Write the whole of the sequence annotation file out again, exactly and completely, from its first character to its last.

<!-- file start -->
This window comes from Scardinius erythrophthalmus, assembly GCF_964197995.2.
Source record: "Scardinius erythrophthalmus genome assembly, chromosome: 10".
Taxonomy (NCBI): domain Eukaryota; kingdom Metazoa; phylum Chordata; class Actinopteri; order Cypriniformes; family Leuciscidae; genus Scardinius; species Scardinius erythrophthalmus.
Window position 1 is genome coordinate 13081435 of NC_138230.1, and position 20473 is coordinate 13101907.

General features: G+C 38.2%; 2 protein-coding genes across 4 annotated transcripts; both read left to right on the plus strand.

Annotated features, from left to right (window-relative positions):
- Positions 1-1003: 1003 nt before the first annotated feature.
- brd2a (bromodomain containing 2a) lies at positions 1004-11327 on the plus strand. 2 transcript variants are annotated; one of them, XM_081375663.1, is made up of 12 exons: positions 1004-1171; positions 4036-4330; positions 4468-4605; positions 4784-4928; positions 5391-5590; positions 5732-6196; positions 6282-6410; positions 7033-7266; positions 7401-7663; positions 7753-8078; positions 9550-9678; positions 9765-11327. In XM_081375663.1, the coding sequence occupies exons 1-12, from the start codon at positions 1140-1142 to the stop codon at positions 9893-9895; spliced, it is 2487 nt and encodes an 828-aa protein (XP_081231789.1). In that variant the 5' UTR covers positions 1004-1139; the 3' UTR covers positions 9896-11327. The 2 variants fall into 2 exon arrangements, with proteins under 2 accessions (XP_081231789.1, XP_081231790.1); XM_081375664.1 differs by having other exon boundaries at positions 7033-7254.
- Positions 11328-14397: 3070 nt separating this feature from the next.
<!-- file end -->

This window comes from Scardinius erythrophthalmus, assembly GCF_964197995.2.
Source record: "Scardinius erythrophthalmus genome assembly, chromosome: 10".
Taxonomy (NCBI): domain Eukaryota; kingdom Metazoa; phylum Chordata; class Actinopteri; order Cypriniformes; family Leuciscidae; genus Scardinius; species Scardinius erythrophthalmus.
Window position 1 is genome coordinate 13081435 of NC_138230.1, and position 20473 is coordinate 13101907.

General features: G+C 38.2%; 2 protein-coding genes across 4 annotated transcripts; both read left to right on the plus strand.

Annotated features, from left to right (window-relative positions):
- Positions 1-1003: 1003 nt before the first annotated feature.
- brd2a (bromodomain containing 2a) lies at positions 1004-11327 on the plus strand. 2 transcript variants are annotated; one of them, XM_081375663.1, is made up of 12 exons: positions 1004-1171; positions 4036-4330; positions 4468-4605; positions 4784-4928; positions 5391-5590; positions 5732-6196; positions 6282-6410; positions 7033-7266; positions 7401-7663; positions 7753-8078; positions 9550-9678; positions 9765-11327. In XM_081375663.1, the coding sequence occupies exons 1-12, from the start codon at positions 1140-1142 to the stop codon at positions 9893-9895; spliced, it is 2487 nt and encodes an 828-aa protein (XP_081231789.1). In that variant the 5' UTR covers positions 1004-1139; the 3' UTR covers positions 9896-11327. The 2 variants fall into 2 exon arrangements, with proteins under 2 accessions (XP_081231789.1, XP_081231790.1); XM_081375664.1 differs by having other exon boundaries at positions 7033-7254.
- Positions 11328-14397: 3070 nt separating this feature from the next.